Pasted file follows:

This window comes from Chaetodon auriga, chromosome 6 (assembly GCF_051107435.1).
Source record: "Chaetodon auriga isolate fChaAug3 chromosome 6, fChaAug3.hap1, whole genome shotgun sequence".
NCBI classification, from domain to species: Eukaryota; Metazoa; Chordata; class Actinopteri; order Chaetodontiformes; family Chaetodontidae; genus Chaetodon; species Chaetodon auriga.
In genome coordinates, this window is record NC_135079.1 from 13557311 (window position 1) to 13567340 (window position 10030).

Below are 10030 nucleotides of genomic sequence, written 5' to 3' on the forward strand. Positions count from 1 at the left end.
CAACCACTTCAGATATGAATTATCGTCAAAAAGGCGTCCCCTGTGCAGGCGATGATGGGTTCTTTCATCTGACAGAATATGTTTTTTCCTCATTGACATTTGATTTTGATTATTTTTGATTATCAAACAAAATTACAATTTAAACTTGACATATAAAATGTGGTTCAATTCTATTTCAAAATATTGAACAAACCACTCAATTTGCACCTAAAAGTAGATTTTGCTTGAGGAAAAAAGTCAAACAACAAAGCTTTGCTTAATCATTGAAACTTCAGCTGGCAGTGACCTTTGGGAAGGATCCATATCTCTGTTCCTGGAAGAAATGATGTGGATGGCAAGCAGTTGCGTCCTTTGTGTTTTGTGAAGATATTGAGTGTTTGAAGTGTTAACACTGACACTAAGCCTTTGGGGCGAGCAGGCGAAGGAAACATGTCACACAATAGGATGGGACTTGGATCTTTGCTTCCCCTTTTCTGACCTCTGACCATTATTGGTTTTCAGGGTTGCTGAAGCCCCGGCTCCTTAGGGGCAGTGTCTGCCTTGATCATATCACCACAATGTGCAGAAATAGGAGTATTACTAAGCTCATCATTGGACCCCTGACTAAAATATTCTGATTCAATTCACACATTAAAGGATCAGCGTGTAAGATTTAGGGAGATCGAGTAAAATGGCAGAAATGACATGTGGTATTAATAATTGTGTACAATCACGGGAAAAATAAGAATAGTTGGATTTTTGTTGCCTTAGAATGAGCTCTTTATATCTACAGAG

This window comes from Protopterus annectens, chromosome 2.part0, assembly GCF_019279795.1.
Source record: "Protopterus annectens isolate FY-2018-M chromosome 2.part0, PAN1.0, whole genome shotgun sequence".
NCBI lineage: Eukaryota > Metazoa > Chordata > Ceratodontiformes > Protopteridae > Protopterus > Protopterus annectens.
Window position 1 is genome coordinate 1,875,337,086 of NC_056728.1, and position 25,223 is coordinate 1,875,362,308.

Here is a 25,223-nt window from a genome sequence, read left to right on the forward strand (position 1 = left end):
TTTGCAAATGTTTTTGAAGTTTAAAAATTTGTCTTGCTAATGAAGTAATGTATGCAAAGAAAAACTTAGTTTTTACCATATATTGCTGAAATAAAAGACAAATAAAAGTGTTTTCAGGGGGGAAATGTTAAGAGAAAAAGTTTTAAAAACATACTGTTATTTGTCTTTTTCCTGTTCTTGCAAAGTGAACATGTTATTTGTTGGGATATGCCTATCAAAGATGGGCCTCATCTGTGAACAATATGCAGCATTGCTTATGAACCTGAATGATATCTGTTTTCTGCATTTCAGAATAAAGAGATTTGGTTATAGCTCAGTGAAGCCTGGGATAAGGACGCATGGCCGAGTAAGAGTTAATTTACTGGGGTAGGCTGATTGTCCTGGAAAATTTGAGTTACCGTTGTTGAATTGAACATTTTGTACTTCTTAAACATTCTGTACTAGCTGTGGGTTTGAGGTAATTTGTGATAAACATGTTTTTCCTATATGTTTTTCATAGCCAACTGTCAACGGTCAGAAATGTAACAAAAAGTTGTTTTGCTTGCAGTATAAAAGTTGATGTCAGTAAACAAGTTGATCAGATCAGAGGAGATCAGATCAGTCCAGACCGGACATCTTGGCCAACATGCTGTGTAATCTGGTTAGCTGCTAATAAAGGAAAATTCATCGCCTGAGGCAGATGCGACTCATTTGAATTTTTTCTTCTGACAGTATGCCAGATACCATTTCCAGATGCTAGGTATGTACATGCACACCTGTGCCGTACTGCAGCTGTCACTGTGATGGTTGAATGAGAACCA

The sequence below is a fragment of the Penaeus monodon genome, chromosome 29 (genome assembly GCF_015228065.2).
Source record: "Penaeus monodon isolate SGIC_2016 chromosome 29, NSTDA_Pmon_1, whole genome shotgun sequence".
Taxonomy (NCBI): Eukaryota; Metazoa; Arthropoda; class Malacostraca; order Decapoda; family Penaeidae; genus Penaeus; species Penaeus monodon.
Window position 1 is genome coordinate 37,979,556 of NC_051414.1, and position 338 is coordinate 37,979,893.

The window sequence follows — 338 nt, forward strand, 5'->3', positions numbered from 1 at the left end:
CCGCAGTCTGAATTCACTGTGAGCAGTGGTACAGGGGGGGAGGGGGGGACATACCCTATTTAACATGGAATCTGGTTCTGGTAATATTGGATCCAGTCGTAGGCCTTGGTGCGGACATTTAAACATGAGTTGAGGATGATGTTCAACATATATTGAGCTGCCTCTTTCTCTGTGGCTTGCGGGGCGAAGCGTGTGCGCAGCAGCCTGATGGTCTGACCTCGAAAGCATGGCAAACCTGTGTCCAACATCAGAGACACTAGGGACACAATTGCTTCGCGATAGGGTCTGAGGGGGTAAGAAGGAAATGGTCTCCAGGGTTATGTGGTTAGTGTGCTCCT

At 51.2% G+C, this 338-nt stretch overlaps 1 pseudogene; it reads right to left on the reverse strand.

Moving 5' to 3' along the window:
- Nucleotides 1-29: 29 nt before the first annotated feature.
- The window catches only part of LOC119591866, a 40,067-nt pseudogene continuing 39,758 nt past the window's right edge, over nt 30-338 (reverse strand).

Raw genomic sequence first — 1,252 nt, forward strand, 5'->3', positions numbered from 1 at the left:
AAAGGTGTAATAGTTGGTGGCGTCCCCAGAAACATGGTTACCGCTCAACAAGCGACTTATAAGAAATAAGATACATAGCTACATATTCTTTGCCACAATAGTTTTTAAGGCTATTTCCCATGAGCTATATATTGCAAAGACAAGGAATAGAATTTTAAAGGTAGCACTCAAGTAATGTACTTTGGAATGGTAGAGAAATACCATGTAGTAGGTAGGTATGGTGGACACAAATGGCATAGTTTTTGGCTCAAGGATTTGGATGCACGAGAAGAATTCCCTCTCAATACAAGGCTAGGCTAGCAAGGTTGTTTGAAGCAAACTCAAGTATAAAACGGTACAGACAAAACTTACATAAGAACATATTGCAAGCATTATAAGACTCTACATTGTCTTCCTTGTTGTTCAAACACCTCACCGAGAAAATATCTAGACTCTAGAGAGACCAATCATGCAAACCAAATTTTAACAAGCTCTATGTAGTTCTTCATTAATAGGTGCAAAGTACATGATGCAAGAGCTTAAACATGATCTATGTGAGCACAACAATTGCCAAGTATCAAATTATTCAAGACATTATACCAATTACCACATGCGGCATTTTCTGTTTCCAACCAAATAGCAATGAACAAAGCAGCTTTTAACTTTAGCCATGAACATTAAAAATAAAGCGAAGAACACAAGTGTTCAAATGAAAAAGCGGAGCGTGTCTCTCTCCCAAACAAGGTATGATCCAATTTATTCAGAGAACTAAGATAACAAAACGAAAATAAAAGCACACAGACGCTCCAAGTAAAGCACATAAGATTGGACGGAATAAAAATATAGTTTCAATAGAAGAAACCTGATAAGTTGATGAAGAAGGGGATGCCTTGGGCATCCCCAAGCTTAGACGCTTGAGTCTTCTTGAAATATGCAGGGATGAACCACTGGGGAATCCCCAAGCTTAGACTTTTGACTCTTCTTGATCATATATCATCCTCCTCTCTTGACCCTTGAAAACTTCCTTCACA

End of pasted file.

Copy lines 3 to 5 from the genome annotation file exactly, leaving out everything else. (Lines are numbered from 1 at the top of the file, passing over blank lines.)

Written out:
NCBI classification, from domain to species: Eukaryota; Metazoa; Chordata; class Actinopteri; order Chaetodontiformes; family Chaetodontidae; genus Chaetodon; species Chaetodon auriga.
In genome coordinates, this window is record NC_135079.1 from 13557311 (window position 1) to 13567340 (window position 10030).

Below are 10030 nucleotides of genomic sequence, written 5' to 3' on the forward strand. Positions count from 1 at the left end.